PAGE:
This week, I’m afraid I have to give the POTW to the USGA. Typically, I am not a fan of the US Open. When I’ve watched the tournament in years past, I’ve typically found it to be rather boring for a number of reasons. In most cases, it is pointlessly difficult, to where even the best in the world can make nothing of the courses (Oakmont, 2007; Shinnecock, 2004). In many cases, the winner is boring or surprising–as if we were playing the John Deere classic instead of a Major (e.g., Lucas Glover 2009, Angel Cabrera 2007, Michael Campbell 2005, Reteif Goosen 2001/2004). Often, it’s just a war of attrition, where the one player who’s lucky enough to find his ball on every hole manages to sift through the gauntlet and survive the fray (GMac, 2010). Or, the tournament is just boring (McIlroy, 2011).

But every few years, the USGA gets it right. One of the most memorable tournaments I’ve ever watched was the US Open at Torrey Pines in 2008, where Tiger edged Rocco Mediate with a gutsy performance that just outlasted one of the most tenacious players in the game. Or 1999, where the image of Payne Stewart sinking a 20-foot putt to save par on the 72nd hole has become an icon of the game of golf. But in 1999, although the winning score was -1, the course played fairly. It showcased how the greatest in the world (a very young Tiger, a younger than now Phil) could play when the pressure cooker was on, and Payne’s lasting legacy of 1-putting the last 3 holes to hold on was truly a riveting watch.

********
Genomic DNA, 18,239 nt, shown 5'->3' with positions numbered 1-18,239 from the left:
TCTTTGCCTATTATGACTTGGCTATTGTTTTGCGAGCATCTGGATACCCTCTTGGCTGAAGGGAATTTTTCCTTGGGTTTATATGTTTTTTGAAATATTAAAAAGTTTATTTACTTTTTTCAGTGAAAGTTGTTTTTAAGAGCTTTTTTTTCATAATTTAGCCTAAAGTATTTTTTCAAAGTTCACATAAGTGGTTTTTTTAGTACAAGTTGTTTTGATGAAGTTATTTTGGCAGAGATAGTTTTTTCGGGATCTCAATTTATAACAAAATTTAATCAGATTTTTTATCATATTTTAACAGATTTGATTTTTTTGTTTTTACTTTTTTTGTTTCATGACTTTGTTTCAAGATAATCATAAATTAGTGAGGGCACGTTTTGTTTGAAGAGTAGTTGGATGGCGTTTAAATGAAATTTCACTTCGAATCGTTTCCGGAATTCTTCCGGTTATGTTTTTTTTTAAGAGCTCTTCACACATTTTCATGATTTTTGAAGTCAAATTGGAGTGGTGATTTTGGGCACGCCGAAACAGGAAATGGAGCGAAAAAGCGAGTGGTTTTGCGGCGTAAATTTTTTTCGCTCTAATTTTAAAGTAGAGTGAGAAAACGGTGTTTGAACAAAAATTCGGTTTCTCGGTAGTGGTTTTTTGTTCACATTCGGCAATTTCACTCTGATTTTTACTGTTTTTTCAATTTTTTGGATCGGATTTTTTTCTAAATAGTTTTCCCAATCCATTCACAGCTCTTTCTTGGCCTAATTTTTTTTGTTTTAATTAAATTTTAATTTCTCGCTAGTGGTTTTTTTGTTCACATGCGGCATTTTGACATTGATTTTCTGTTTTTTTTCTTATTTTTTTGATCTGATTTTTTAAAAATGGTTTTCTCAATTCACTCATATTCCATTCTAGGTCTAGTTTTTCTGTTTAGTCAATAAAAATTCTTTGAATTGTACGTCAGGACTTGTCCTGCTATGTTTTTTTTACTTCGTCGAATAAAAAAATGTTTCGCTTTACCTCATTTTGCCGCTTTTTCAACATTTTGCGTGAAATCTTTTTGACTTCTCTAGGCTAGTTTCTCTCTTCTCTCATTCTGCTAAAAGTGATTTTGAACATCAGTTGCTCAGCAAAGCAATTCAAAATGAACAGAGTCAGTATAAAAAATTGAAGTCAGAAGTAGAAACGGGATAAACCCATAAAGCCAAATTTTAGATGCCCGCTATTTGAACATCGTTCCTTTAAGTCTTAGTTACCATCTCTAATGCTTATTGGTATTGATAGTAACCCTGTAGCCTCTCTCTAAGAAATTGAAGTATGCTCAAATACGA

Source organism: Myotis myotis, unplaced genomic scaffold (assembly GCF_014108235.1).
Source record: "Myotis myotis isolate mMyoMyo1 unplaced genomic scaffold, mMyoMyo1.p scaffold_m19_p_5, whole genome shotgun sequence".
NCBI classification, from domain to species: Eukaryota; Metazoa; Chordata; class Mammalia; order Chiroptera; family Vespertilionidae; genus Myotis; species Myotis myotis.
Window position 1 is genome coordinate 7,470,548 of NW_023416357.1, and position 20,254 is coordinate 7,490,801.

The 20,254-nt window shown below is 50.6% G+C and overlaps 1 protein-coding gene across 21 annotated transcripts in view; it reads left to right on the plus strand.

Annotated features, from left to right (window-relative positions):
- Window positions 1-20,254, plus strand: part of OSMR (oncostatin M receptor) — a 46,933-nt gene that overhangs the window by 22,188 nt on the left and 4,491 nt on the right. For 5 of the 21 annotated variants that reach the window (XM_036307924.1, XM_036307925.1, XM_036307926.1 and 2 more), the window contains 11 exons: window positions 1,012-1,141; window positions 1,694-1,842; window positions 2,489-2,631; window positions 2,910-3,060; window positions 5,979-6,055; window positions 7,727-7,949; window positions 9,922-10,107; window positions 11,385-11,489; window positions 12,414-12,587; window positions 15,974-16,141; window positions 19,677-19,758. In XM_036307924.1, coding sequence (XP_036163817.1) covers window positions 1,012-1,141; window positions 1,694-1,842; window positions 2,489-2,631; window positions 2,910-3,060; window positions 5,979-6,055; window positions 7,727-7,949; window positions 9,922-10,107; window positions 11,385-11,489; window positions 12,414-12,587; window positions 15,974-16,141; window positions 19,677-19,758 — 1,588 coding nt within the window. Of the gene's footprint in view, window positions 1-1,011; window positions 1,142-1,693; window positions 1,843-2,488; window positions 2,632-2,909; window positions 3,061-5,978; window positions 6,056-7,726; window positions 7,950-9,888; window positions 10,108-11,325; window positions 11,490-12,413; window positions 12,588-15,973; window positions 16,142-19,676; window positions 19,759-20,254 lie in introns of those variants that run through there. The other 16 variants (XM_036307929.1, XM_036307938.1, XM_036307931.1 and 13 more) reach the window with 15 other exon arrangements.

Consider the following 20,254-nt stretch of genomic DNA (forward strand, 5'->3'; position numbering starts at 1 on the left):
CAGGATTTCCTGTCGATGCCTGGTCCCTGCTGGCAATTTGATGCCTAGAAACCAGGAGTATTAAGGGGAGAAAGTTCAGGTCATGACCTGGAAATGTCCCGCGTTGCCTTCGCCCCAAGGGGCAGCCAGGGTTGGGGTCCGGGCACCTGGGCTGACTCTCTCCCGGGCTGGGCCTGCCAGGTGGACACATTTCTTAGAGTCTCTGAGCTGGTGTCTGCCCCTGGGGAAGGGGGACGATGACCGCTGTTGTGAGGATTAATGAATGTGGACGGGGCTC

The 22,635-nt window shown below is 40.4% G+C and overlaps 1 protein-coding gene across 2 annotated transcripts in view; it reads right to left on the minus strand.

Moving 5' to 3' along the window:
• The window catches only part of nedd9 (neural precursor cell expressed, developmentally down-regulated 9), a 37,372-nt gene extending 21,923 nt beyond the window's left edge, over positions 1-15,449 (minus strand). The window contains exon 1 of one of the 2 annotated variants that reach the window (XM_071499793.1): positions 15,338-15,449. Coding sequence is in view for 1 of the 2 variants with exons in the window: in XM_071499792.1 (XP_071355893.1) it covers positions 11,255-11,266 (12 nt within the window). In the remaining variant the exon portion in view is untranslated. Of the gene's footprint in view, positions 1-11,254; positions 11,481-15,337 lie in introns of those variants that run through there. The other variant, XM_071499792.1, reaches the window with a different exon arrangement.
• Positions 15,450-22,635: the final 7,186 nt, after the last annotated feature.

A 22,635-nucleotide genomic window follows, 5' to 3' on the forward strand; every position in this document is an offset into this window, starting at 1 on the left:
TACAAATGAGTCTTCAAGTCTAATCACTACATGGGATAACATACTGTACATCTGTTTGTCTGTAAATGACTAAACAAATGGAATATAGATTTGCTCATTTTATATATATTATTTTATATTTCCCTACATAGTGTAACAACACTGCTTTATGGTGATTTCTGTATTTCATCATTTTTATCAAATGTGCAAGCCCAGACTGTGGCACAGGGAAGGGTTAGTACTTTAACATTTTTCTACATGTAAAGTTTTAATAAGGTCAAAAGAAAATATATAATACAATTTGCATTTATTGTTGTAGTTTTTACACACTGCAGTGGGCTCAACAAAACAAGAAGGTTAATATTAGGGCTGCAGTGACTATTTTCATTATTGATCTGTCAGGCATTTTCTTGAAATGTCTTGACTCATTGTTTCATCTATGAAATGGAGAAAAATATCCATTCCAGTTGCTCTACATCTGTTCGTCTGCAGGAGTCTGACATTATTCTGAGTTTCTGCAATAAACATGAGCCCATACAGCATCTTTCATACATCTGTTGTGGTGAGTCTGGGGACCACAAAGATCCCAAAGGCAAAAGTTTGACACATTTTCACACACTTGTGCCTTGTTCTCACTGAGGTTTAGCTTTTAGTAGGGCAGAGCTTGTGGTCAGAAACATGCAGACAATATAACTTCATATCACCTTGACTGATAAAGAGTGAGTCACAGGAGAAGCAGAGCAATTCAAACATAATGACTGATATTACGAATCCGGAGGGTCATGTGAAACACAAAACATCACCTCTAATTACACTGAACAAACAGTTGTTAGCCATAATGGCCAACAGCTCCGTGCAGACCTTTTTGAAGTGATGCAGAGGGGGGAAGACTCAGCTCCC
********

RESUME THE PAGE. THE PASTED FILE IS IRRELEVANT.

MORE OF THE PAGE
Like ’08 and ’99, this year, the USGA got it right. The US Open this year wasn’t flashy. It was a simple test–a par 70, even. No water hazards to fly over, no forced carries, not even more than a few fairway bunkers. But Olympic Club was just right. The winning score a nice +1, with Webb Simpson coming out on top over Jim Furyk–trying to hold on–and Graeme McDowell, who charged in at the end but couldn’t seal the deal. Webb posted his second 68 of the weekend hours before GMac and Furyk walked off the course, leaving the scene for great tension and excitement. Olympic was a true test–not just a slaughterhouse. It TESTED the best in the world, but the test could be passed. Players didn’t complain that it was unfair or say that it was too penal. Instead, they went about their business, and the winner played under par both rounds on the weekend. When was the last time you said that about a US Open winner? (well, other than 2011, when Rors was on an absolute tear, but who else?) And, for the second time this year, the winner of a major has come from a pairing other than the final group, which is some welcome excitement that we don’t often see.

I’m not saying this was as exciting as the Masters is every year, or that the US Open is no longer my least favorite of the majors. What the USGA typically does to the players isn’t right, on any level. But this year, the course was what a true test should be. When a player masters that test, he should get the trophy, and Webb did. So, to the USGA, we solute you. And, to Webb Simpson, congrats on passing the test.

us open olympic

WITB: JK Edition

June 7, 2012

Updated 6/7/2012

LG’s What’s In The Bag ( inspired me, but, sadly, not enough to do anything about it until now (yes, nearly a year later). Now that I finally have my set the way I want–or as close as it’s going to get at this point–here it is. Without further ado, JK’s WITB: